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Sony to sue Connectix over PlayStation emulator

Emulator violates copyrights, intellectual property, claims Japanese giant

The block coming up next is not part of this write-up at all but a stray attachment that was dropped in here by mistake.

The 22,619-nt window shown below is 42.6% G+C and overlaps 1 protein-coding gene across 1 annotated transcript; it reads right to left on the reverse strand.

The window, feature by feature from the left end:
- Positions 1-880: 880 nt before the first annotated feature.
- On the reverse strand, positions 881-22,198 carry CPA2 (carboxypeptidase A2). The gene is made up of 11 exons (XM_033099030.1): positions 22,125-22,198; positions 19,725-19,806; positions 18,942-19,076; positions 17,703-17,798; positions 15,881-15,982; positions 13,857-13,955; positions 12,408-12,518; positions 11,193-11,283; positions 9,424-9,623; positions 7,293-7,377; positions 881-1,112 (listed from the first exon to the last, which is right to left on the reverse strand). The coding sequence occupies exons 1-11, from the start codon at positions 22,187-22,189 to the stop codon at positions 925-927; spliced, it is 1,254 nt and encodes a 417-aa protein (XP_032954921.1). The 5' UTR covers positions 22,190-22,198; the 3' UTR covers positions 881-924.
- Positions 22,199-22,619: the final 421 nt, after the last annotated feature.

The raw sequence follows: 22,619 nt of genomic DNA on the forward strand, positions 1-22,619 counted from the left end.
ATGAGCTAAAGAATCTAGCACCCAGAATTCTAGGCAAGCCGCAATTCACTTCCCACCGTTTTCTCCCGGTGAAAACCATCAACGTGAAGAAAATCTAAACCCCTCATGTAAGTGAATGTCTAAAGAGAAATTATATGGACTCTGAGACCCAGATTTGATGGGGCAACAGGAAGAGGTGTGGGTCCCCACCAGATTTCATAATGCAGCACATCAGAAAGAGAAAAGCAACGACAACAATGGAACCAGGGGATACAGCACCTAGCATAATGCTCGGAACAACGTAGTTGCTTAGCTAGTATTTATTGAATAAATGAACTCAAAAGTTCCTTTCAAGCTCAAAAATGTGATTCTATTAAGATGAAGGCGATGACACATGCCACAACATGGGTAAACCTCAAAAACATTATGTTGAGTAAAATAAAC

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Sony Computer Entertainment and its US division, Sony Computer Entertainment America, are suing Connectix over its Mac-based PlayStation emulator, Virtual GameStation (VGS), according to Japanese news agency Kyodo. When the software was released at MacWorld Expo in San Francisco earlier this month, many observers anticipated Sony would take legal action (see PlayStation emulator launched for Mac). Given that possibility, Connectix has moved very cautiously throughout the VGS' development and launch. The product was only on sale at Connectix's stand during the show -- a spokesman said it would not be available once the show had ended -- unboxed. And after the launch, it emerged numerous Mac-oriented Web sites had colluded with Connectix to prevent news of the product leaking out and becoming the target of a pre-emptive legal strike from Sony. Connectix's argument is that the VGS' was engineered without recourse to Sony intellectual property, Sony has no case against it. That said, the company originally suggested that since Sony only makes money from games, not consoles, Connectix could hardly be sued for damages relating to lost earnings. However, according to the Kyodo report, Sony has finally concluded that it does have a case against the developer. The suit, filed at the San Francisco Federal District Court, alleges Connectix has violated not Sony's intellectual property rights but its copyrights, too. However, Sony was unable to confirm that legal action had indeed been taken -- certainly the news conflicts with earlier reports that Sony had decided that it would not pursue Connectix through the courts. Does Sony have a case? Certainly, Connectix's arguments carry some weight, but having an unsure case has rarely stopped corporates using the courts to delay a product's release or even to bully the developer into abandoning that product. Yet it's hard to see how you can genuinely build as complex an application as an emulator without recourse to the emulated system's specifications and intellectual property -- it's simply not that easy a task. If Connectix chooses to fight, it will certainly make for an interesting battle. ® See also Apple to bid for PlayStation emulator outfit?

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